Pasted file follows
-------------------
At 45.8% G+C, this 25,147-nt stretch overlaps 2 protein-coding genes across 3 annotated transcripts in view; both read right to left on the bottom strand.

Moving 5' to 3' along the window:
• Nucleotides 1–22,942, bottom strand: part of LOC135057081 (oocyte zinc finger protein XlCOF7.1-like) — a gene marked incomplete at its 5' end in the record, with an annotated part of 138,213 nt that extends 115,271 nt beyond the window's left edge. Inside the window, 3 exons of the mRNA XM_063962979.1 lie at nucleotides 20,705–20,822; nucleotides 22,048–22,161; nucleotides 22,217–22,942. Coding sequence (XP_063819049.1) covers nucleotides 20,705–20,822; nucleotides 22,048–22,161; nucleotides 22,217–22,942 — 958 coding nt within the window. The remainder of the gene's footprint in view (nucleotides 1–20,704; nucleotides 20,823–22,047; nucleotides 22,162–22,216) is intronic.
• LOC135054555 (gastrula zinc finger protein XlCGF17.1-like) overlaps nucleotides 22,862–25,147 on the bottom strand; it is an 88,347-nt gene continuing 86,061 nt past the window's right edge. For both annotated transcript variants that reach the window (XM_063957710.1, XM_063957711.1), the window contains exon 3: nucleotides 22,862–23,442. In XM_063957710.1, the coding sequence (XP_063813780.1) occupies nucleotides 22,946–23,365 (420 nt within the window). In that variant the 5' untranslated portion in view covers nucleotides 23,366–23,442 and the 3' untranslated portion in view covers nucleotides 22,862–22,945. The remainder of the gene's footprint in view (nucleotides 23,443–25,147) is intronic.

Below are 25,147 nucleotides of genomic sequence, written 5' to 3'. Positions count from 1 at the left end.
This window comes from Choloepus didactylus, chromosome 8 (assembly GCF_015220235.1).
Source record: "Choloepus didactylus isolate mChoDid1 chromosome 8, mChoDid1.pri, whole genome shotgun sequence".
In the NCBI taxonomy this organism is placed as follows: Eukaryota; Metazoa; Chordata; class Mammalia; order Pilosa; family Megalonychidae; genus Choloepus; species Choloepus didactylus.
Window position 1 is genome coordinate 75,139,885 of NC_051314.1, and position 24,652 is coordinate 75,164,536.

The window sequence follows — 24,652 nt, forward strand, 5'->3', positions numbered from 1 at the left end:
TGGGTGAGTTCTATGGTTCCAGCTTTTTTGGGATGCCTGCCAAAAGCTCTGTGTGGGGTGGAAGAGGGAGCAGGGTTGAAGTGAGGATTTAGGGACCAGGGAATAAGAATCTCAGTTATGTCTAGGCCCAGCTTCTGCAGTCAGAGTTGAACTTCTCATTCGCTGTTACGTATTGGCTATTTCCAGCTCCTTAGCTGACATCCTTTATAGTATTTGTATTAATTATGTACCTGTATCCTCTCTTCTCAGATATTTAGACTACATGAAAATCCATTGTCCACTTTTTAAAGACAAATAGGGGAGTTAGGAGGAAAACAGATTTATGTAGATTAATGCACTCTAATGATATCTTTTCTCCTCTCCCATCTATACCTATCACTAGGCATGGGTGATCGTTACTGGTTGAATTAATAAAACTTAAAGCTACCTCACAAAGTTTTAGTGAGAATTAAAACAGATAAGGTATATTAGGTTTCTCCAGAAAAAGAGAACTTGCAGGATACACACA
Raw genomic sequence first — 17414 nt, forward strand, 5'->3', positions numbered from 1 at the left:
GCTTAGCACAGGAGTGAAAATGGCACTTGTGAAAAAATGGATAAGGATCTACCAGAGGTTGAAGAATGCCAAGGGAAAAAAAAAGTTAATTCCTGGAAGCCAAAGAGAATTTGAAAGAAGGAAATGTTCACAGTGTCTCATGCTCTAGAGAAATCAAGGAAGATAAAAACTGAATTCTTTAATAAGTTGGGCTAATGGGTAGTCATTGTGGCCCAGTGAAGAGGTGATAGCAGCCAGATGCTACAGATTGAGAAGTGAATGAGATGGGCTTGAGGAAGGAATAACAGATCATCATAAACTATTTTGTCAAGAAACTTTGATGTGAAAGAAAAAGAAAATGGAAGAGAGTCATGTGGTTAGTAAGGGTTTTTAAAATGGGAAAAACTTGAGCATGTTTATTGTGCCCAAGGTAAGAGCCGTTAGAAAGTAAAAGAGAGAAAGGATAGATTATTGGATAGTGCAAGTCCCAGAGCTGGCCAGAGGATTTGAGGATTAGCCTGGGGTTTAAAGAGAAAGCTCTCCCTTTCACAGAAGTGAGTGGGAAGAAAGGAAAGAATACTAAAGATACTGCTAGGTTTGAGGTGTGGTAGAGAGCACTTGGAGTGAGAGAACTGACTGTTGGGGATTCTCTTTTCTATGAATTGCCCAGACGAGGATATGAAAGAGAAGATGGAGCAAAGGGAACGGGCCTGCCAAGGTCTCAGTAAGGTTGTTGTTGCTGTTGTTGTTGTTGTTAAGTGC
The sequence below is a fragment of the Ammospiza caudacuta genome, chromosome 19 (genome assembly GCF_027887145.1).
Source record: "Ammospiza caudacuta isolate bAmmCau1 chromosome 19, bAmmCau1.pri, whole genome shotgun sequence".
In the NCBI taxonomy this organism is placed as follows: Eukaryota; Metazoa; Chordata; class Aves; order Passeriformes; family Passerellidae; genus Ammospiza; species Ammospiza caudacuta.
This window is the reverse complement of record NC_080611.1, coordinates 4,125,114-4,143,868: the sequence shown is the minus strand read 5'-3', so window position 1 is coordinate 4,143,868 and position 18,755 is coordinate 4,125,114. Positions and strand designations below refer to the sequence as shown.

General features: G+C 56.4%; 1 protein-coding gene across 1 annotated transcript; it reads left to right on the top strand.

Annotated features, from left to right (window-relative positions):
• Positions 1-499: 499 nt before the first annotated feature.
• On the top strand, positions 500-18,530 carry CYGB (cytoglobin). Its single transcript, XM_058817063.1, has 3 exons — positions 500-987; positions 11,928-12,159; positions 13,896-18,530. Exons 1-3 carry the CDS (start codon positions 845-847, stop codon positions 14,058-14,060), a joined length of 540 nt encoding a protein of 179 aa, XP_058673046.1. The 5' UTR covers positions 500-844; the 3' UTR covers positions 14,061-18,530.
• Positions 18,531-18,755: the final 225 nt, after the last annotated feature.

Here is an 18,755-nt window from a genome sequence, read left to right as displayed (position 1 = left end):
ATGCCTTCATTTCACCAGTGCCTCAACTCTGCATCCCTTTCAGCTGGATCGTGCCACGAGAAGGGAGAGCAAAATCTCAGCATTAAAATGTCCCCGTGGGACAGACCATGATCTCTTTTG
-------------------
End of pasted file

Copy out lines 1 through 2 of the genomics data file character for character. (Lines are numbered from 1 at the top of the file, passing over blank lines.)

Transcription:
At 45.8% G+C, this 25,147-nt stretch overlaps 2 protein-coding genes across 3 annotated transcripts in view; both read right to left on the bottom strand.

Moving 5' to 3' along the window: